To ensure that process comes to fruition, Edwards Smith Construction implements a technique called “enhanced value engineering,” which they define as a combination of technical expertise, plus experience, which will develop the best economy for a particular function. “We don’t just build the project ‘per plan’ as most do,” said Edwards. “Our team is on a continual search to find the best value in the process of achieving our client’s highest goals and maintaining the integrity of the design.”

Clients shape Edwards Smith Construction’s reputation.

“Prospective clients are encouraged to call us any time for client recommendations,” said Smith. “We can readily provide those for you.”

Client Cheryl Shields is grateful for the people of Edwards Smith Construction who made her dream home on Sanders Beach a reality. “The craftsmanship of your team is unequivocal and the finest we have ever seen anywhere. We are so proud of our home and honored to have had you build it for us,” said Shields. “In our opinion, they are the finest builders around.”

Smith is quick to add that it’s a team effort. “It’s a huge team. We can’t do it all by ourselves, and the day we think we can is the day we need to get out of the business. It’s absolutely a team approach. Our job is to coordinate caring people with high-level skills to put together a piece of functional art reflective of the client’s goals.”

Smith says he can spot immediately if a home was built with care and craftsmanship or not.

“You can feel it. There is an absolute difference in the feeling of the home,” said Smith. “Our homes feel the way they do because the goals of the team – client, designer, builder and tradesmen – are aligned with the client’s values. We experience the journey with you every step of the way, from the first meeting to the moment we hand you the keys to your dream home.”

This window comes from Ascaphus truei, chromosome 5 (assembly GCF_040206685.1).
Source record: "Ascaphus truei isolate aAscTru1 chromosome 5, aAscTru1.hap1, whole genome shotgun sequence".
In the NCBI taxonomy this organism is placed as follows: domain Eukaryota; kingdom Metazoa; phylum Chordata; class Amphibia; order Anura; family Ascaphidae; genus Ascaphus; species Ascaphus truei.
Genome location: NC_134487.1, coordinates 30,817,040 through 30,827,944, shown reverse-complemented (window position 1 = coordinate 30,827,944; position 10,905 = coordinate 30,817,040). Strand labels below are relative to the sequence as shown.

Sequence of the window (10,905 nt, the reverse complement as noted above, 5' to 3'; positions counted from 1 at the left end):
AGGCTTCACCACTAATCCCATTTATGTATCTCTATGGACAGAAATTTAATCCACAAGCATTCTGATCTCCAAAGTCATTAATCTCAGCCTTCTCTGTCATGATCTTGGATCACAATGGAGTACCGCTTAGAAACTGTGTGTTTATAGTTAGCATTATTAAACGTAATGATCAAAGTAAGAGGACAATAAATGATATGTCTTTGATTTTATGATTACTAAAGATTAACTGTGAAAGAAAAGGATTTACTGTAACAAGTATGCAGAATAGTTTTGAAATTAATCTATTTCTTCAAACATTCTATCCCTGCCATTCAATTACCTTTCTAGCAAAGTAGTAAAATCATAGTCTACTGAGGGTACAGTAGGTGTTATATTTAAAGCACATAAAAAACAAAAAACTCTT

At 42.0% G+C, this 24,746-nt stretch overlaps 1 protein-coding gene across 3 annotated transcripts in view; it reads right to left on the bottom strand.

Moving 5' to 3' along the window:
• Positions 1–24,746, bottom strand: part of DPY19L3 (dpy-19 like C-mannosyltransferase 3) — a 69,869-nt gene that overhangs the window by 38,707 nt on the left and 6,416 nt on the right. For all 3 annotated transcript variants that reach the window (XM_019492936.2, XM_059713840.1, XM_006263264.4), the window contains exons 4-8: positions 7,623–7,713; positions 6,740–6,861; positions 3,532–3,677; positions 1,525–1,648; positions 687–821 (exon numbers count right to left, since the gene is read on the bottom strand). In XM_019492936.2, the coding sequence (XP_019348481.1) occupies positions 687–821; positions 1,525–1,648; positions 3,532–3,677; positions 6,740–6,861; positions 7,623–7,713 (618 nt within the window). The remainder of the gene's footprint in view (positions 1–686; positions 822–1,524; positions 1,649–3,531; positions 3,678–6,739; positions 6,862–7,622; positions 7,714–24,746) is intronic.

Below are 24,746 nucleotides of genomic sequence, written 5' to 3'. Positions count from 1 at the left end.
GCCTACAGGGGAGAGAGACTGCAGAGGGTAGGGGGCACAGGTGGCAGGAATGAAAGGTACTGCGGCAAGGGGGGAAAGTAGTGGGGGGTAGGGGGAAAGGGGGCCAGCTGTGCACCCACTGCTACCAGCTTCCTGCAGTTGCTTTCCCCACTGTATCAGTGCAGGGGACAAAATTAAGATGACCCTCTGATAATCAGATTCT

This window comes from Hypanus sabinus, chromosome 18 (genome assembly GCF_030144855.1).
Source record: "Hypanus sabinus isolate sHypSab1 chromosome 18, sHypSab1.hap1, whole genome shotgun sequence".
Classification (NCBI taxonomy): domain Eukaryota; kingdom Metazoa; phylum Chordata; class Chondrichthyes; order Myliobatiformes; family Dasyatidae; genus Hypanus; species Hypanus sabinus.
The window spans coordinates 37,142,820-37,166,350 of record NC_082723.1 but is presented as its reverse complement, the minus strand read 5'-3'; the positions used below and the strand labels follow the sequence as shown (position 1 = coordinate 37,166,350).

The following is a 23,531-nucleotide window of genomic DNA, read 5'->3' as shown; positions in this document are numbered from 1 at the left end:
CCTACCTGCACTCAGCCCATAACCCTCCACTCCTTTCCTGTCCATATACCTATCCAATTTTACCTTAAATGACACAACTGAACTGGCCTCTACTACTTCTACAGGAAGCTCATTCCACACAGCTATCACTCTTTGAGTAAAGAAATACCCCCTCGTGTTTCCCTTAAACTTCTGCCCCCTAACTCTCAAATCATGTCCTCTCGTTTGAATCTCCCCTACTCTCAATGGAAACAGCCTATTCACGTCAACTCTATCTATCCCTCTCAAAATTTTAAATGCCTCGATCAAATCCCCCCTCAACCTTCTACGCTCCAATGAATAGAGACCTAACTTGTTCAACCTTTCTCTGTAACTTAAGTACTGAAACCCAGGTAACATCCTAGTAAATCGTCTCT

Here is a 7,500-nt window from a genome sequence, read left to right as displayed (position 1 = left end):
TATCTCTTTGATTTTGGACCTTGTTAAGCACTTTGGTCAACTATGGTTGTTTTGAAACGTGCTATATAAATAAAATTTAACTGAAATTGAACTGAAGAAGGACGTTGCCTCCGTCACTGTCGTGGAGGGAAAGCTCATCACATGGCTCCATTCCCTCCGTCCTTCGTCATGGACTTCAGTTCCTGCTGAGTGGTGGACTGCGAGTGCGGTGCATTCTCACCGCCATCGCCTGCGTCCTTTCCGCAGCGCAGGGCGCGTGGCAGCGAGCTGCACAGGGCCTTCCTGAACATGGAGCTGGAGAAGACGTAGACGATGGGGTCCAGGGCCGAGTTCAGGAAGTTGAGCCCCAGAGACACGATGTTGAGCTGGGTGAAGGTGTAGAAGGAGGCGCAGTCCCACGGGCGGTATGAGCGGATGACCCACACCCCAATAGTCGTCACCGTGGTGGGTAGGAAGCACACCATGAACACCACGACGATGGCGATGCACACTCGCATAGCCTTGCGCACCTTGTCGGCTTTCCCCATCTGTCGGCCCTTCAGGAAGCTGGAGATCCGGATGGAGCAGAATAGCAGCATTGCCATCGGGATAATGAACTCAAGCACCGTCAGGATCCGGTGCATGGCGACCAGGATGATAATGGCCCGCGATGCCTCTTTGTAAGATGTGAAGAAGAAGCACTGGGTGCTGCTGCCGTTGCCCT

Photo courtesy of Edwards Smith Construction

Photo courtesy of Edwards Smith Construction

Photo courtesy of Edwards Smith Construction

Photo courtesy of Edwards Smith Construction


Kids being kids

Unplug and Be Outside program gets children off the couch

Garret Elder, 10, positions himself between the ball and other players during a game of broom hockey Tuesday at Frontier Ice Arena in Coeur d'Alene.

Garret Elder, 10, positions himself between the ball and other players during a game of broom hockey Tuesday at Frontier Ice Arena in Coeur d’Alene.

By SHANE RICHARD BELL/Staff writer/Coeur d’Alene Press

Instead of playing a golf video game, kids are learning the sport on a golf course. Instead of playing tennis on the Wii in a dark living room, kids are running across an open court in the sunshine. Instead of an app, device, or screen showing them how to do something, kids are doing it for themselves.

Get outside. Learn something new. Enjoy being a kid and being around other kids. This is the formula for the second Unplug and Be Outside program, taking place in Kootenai County today through Saturday.

Children and their families can choose from almost 60 free activities – including Yoga, broomball, Zumba, ice-skating and fly tying classes – during what is spring break for many students.